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Mobile software, data fees in spotlight at CTIA
Sat Mar 28, 2009 1:00am EDT
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By Sinead Carew
NEW YORK (Reuters) - Move over fancy, pricey cell phones. The buzz ahead of the annual CTIA wireless show next week is all about cheaper data plans and mobile software stores, where a few dollars can get you a game or other cool application to impress your friends.
With consumers more cautious than before about shelling out for new smartphones, vendors are hoping applications will help sales. As a result they are turning to online stores to compete with Apple Inc, which sells downloadable software, ranging from the practical to the ridiculous.
Carriers in turn hope the new applications will increase interest in data services and boost revenue -- though with the economy in tatters, a big debate is brewing over whether phone operators need to lower the price of data plans.
"Last year (CTIA) was really focused on devices like Android and the iPhone. Now people are realizing the power of applications for these devices," said Gartner analyst Michael King. "I think this year it's going to be all applications."
The U.S. wireless showcase will take place in Las Vegas from April 1-3, with attendance expected to be down 15 percent from last year's 40,000 people due to the weak economy. Speakers include executives from Verizon Communications Inc, Research in Motion, Deutsche Telekom's T-Mobile USA, Microsoft Corp and Clearwire Corp.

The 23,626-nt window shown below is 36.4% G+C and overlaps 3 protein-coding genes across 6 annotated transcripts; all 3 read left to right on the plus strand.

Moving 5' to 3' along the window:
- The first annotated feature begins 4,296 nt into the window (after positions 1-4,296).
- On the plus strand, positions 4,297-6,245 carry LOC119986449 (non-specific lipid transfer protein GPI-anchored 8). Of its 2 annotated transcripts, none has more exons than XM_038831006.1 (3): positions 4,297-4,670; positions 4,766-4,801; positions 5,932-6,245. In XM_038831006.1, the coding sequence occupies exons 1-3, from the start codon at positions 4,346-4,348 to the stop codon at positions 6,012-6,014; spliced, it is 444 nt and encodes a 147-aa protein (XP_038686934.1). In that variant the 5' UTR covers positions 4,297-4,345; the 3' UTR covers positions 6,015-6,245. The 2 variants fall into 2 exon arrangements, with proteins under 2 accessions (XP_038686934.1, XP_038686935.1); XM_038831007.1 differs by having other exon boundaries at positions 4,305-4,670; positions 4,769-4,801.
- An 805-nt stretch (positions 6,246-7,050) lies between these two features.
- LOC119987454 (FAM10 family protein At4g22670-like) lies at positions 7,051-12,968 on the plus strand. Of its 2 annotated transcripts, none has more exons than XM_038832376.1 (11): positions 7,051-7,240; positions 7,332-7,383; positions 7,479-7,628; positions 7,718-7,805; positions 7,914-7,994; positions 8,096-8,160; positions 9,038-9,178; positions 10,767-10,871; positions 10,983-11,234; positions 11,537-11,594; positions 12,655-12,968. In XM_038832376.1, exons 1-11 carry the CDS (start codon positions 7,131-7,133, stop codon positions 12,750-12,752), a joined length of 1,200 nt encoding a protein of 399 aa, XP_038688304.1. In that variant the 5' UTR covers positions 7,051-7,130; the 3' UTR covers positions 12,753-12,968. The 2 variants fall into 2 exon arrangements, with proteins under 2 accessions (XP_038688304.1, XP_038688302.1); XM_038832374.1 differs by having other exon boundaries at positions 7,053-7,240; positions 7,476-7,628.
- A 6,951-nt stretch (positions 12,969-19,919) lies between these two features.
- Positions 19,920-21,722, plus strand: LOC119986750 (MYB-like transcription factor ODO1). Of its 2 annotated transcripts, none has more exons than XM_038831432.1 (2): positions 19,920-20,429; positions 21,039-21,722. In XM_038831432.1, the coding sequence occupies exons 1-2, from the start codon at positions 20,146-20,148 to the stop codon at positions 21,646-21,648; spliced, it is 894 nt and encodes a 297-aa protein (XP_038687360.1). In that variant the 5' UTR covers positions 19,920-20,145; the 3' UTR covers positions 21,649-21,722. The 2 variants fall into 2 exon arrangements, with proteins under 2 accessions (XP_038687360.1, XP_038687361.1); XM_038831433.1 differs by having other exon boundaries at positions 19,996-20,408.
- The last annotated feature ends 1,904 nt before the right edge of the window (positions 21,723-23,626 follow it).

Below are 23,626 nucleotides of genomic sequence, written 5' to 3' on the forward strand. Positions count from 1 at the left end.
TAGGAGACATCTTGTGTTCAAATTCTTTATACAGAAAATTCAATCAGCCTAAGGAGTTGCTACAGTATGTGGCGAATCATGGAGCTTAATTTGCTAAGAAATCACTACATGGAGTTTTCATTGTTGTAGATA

While there will be many new phones on display, applications have stolen the limelight in the battle to capture consumers' imaginations and their cash.
BlackBerry maker Research in Motion is expected to officially launch its mobile application store at the show and Microsoft is expected to talk up its applications marketplace due out later this year.
Sprint Nextel Corp will also demonstrate Palm Inc's widely anticipated Pre phone, which is designed to stand out by making it easier for consumers to use multiple applications simultaneously.
But some analysts are doubtful if these companies can attract the variety of software developers that were drawn to the hugely popular iPhone and Apple store.
"I think they're struggling to get the massive volume of developers Apple has," King said, referring specifically to RIM which is better known among corporate clients than consumers.
King expects a lot of attention at CTIA to go to new applications that put mobile users in a context, such as their location or if they are online and available.
DATA FEE DILEMMA
While Apple's App Store has proven popular, with over 800 million applications having been downloaded so far, it remains to be seen how many consumers can afford today's monthly data fees on top of voice rates.
Some analysts see data growth slowing unless carriers offer cheaper service plans. "Sixty dollars a month is a lot to ask in a recession," said NPD analyst Ross Rubin, referring to typical U.S. data service charges for wireless connections to portable computers. These are separate to phone data plans.
Monthly data plans for smartphones are cheaper -- usually about $30 for subscribers with contracts of two years -- but are still too high for many consumers, analysts say. Continued...
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